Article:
The second type of term coverage is fixed term coverage which lasts for a fixed number of years such as 10, 20, or even 30 years. The coverage is generally priced a flat rate for the term. The company agrees that if you will pay the premium each year, the policy will remain in force for the agreed upon number of years. Again, this sort of coverage is like gambling at the casino. The only distinction is, at the end of the term for the product, say 20 years, if you have not died and won the jackpot, the coverage terminates. Premiums are lost. Fixed term coverage, such as a 20 year term product, is an exceptionally wise purchase for an individual with young children who wants to have adequate coverage at least through the children’s college years.
Whole Life. Whole life coverage is an old established insurance product. In its simplest terms, it is what it is called. It is life insurance generally with a fixed premium that you agree to pay for your whole life. Such policies generate cash values and, in the case of mutual insurance companies, may pay policy dividends. In some cases, dividends may be used in the future to offset premiums as may cash values, but the general rule of thumb is that in a whole life policy you agree to pay the premium for your whole life. As long as the premiums are paid, the policy never lapses. Other types of policies are available with a “guaranteed” death benefit. These policies are by brands of the universal/variable policies referred to below but carry a “guaranteed” death benefit. All premiums are timely paid as required in the contract.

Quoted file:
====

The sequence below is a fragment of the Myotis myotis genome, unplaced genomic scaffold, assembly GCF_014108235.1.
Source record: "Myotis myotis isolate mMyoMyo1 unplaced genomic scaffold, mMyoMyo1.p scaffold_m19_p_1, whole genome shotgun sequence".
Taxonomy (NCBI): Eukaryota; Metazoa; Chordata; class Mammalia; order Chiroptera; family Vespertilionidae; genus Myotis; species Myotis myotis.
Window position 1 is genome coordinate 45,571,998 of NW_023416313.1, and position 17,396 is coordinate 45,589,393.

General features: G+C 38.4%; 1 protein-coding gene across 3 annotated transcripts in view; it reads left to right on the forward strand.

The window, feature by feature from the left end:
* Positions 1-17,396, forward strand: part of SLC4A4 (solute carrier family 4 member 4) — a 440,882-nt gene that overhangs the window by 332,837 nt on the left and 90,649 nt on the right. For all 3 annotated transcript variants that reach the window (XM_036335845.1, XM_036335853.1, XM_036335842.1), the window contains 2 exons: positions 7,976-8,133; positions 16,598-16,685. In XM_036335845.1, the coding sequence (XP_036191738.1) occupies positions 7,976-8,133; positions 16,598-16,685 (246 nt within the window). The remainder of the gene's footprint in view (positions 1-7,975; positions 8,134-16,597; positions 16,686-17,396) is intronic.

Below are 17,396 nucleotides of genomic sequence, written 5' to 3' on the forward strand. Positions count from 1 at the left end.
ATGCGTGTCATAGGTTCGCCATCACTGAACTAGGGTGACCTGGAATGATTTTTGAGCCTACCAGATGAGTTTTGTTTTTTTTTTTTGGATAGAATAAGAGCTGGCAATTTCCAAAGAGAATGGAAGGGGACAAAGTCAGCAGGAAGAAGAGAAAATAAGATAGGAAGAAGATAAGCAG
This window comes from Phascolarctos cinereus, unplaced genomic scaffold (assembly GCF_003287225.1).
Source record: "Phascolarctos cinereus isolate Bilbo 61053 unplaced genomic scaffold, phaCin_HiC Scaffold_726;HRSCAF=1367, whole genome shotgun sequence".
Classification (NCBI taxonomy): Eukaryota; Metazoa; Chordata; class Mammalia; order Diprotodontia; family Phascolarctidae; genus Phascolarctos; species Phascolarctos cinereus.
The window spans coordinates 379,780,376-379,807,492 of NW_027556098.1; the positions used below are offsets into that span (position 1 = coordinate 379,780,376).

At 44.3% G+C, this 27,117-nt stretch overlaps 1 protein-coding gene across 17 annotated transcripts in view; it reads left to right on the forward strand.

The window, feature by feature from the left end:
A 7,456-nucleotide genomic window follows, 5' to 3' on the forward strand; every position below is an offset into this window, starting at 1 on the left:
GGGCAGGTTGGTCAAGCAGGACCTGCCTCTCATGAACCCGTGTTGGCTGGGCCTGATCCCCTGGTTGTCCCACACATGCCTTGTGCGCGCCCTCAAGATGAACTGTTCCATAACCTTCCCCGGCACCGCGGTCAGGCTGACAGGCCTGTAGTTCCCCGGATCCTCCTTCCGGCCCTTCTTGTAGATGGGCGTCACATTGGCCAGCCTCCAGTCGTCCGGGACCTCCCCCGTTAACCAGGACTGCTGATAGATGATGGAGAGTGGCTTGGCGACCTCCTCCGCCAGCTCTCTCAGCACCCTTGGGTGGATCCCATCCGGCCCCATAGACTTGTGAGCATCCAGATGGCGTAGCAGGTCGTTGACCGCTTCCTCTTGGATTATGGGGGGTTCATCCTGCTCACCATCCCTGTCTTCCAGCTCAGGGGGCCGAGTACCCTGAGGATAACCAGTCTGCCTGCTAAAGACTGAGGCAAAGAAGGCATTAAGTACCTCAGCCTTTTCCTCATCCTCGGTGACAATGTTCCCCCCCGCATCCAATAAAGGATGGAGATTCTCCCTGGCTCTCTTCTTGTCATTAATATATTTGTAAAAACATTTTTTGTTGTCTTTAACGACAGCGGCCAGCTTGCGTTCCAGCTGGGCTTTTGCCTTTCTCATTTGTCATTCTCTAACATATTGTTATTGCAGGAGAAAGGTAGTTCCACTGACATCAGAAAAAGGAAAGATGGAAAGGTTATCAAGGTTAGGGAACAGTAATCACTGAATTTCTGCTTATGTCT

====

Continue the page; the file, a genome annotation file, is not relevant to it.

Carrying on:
Universal/Variable Life. During the late 70’s and early 80’s, life insurance companies began to promote a new type of policy which we will refer to as universal or variable life. The policy is actually an annual renewable term policy with an investment account. The idea is for the excess premiums over that required to pay for the term coverage to be invested either internally by the insurance company or externally into stocks, bonds, or other investments and for the investment portion of the policy to grow over the years. The idea of these types of policies is that the investment account will grow, thereby reducing the amount of term coverage to be purchased each year as we get older. In theory, the investment assets, or cash values in the policy, might ultimately equal the death benefits by the time we reach 100.